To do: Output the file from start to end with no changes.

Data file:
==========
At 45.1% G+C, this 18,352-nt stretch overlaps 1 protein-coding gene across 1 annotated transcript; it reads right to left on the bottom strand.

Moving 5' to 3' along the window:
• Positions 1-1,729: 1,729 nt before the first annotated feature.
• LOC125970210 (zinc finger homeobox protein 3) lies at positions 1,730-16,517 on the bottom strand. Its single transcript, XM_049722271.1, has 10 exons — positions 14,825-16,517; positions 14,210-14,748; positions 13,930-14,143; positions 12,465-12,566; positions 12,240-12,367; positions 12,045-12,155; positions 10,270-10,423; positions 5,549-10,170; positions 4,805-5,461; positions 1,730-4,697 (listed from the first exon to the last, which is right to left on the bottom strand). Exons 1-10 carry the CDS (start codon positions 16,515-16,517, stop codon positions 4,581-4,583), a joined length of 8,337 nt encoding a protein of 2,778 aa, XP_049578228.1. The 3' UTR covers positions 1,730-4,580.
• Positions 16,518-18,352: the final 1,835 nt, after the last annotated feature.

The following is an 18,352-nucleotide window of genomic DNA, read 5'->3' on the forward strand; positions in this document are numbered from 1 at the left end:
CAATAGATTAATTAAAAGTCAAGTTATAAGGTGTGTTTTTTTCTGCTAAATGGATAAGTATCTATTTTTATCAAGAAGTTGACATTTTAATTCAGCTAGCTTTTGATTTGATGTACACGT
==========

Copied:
At 45.1% G+C, this 18,352-nt stretch overlaps 1 protein-coding gene across 1 annotated transcript; it reads right to left on the bottom strand.

Moving 5' to 3' along the window:
• Positions 1-1,729: 1,729 nt before the first annotated feature.
• LOC125970210 (zinc finger homeobox protein 3) lies at positions 1,730-16,517 on the bottom strand. Its single transcript, XM_049722271.1, has 10 exons — positions 14,825-16,517; positions 14,210-14,748; positions 13,930-14,143; positions 12,465-12,566; positions 12,240-12,367; positions 12,045-12,155; positions 10,270-10,423; positions 5,549-10,170; positions 4,805-5,461; positions 1,730-4,697 (listed from the first exon to the last, which is right to left on the bottom strand). Exons 1-10 carry the CDS (start codon positions 16,515-16,517, stop codon positions 4,581-4,583), a joined length of 8,337 nt encoding a protein of 2,778 aa, XP_049578228.1. The 3' UTR covers positions 1,730-4,580.
• Positions 16,518-18,352: the final 1,835 nt, after the last annotated feature.

The following is an 18,352-nucleotide window of genomic DNA, read 5'->3' on the forward strand; positions in this document are numbered from 1 at the left end:
CAATAGATTAATTAAAAGTCAAGTTATAAGGTGTGTTTTTTTCTGCTAAATGGATAAGTATCTATTTTTATCAAGAAGTTGACATTTTAATTCAGCTAGCTTTTGATTTGATGTACACGT